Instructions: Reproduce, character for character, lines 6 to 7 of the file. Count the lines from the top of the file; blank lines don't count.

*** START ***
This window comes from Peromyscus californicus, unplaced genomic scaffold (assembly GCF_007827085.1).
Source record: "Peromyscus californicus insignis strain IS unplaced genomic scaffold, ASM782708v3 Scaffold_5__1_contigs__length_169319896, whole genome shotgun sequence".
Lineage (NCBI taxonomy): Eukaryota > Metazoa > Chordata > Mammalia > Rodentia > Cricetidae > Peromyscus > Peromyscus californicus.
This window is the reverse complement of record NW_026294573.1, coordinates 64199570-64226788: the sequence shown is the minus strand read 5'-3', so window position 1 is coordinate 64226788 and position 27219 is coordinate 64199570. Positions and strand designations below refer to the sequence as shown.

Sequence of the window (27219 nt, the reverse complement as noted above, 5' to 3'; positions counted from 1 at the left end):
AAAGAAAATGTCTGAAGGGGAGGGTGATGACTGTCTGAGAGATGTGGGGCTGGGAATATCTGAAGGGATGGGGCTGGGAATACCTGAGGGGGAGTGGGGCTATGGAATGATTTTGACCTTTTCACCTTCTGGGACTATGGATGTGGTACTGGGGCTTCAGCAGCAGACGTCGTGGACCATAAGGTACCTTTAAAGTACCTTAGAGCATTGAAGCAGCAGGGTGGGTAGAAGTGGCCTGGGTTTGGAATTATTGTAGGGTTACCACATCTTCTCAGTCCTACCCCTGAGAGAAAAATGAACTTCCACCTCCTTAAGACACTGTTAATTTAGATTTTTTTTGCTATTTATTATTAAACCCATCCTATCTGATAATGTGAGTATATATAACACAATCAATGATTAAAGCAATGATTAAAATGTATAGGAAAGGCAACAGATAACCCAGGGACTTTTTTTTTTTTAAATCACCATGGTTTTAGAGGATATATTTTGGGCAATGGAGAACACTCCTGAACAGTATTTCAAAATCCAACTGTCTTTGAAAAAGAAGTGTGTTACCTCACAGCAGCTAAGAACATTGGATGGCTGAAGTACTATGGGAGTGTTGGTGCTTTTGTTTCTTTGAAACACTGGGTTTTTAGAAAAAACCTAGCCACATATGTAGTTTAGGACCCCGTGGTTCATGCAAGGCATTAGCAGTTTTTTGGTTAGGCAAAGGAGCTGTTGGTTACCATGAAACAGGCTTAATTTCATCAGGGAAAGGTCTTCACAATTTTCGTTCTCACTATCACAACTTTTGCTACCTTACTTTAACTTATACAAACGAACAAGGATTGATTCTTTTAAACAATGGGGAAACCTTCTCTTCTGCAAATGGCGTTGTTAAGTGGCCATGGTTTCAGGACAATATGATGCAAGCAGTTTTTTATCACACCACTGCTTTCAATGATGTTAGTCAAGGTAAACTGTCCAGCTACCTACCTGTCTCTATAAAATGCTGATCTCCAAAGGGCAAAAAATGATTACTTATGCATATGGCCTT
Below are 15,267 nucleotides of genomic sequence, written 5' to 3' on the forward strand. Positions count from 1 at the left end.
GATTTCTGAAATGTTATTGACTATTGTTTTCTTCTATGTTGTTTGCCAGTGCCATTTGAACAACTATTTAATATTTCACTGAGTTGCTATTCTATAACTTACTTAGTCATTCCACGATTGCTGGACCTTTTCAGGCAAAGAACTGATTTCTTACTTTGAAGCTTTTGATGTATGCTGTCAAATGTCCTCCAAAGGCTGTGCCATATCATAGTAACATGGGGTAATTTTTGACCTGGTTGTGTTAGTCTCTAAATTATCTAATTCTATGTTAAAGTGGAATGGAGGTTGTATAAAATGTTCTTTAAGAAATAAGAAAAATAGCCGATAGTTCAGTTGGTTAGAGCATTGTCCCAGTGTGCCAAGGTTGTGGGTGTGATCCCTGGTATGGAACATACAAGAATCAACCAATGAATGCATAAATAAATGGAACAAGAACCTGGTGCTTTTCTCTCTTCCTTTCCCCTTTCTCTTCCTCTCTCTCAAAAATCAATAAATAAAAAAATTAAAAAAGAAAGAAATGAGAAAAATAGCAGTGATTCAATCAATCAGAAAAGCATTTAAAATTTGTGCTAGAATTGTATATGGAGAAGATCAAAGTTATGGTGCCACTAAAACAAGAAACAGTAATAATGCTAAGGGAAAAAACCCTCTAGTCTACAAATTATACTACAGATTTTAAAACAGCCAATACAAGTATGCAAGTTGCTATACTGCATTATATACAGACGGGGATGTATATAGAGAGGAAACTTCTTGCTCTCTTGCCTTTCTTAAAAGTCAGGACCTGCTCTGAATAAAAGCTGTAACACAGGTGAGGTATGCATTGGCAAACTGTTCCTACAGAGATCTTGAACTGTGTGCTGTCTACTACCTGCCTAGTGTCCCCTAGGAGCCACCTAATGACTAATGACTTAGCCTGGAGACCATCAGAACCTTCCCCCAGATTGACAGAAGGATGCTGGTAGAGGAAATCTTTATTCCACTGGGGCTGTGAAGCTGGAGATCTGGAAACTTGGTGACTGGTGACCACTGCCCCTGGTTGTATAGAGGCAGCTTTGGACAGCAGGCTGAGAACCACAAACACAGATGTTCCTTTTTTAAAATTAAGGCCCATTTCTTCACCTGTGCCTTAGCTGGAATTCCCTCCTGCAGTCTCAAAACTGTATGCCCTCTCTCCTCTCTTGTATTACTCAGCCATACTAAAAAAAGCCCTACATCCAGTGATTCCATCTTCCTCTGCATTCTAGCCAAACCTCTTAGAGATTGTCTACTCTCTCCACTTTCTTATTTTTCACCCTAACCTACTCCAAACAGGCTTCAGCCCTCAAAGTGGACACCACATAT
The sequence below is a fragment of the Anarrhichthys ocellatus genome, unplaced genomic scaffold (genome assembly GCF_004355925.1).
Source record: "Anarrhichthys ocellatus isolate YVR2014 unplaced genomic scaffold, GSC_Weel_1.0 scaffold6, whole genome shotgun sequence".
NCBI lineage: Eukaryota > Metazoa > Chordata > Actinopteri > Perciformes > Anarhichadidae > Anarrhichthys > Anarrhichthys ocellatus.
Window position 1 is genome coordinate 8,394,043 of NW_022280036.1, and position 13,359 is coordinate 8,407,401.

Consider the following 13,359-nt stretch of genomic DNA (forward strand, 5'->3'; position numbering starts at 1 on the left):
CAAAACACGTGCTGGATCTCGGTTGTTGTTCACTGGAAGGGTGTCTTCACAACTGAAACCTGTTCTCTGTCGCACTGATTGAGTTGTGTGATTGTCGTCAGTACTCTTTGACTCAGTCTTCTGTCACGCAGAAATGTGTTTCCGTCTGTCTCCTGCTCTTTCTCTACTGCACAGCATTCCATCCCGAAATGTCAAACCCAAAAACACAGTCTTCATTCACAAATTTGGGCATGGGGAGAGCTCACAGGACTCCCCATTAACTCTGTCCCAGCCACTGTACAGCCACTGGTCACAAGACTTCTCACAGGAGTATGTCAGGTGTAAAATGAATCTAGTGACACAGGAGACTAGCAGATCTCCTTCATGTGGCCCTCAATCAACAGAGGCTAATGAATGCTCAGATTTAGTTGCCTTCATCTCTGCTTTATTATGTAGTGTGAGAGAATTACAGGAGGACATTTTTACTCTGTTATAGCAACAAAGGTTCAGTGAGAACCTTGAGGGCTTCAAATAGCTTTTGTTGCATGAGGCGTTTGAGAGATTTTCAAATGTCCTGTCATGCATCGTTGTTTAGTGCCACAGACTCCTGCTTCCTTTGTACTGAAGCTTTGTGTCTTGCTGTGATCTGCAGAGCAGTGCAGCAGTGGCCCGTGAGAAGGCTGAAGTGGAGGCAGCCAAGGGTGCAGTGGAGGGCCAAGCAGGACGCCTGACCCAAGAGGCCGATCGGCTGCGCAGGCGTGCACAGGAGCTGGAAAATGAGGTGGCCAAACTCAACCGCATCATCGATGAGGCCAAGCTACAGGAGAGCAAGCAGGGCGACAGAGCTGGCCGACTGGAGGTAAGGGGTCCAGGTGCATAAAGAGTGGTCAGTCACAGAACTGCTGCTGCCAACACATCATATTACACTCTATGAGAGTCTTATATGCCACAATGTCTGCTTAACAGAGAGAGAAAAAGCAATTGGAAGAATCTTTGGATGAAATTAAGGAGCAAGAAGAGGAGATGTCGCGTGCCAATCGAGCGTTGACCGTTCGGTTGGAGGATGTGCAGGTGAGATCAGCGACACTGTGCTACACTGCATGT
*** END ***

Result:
AAAGAAAATGTCTGAAGGGGAGGGTGATGACTGTCTGAGAGATGTGGGGCTGGGAATATCTGAAGGGATGGGGCTGGGAATACCTGAGGGGGAGTGGGGCTATGGAATGATTTTGACCTTTTCACCTTCTGGGACTATGGATGTGGTACTGGGGCTTCAGCAGCAGACGTCGTGGACCATAAGGTACCTTTAAAGTACCTTAGAGCATTGAAGCAGCAGGGTGGGTAGAAGTGGCCTGGGTTTGGAATTATTGTAGGGTTACCACATCTTCTCAGTCCTACCCCTGAGAGAAAAATGAACTTCCACCTCCTTAAGACACTGTTAATTTAGATTTTTTTTGCTATTTATTATTAAACCCATCCTATCTGATAATGTGAGTATATATAACACAATCAATGATTAAAGCAATGATTAAAATGTATAGGAAAGGCAACAGATAACCCAGGGACTTTTTTTTTTTTAAATCACCATGGTTTTAGAGGATATATTTTGGGCAATGGAGAACACTCCTGAACAGTATTTCAAAATCCAACTGTCTTTGAAAAAGAAGTGTGTTACCTCACAGCAGCTAAGAACATTGGATGGCTGAAGTACTATGGGAGTGTTGGTGCTTTTGTTTCTTTGAAACACTGGGTTTTTAGAAAAAACCTAGCCACATATGTAGTTTAGGACCCCGTGGTTCATGCAAGGCATTAGCAGTTTTTTGGTTAGGCAAAGGAGCTGTTGGTTACCATGAAACAGGCTTAATTTCATCAGGGAAAGGTCTTCACAATTTTCGTTCTCACTATCACAACTTTTGCTACCTTACTTTAACTTATACAAACGAACAAGGATTGATTCTTTTAAACAATGGGGAAACCTTCTCTTCTGCAAATGGCGTTGTTAAGTGGCCATGGTTTCAGGACAATATGATGCAAGCAGTTTTTTATCACACCACTGCTTTCAATGATGTTAGTCAAGGTAAACTGTCCAGCTACCTACCTGTCTCTATAAAATGCTGATCTCCAAAGGGCAAAAAATGATTACTTATGCATATGGCCTT
Below are 15,267 nucleotides of genomic sequence, written 5' to 3' on the forward strand. Positions count from 1 at the left end.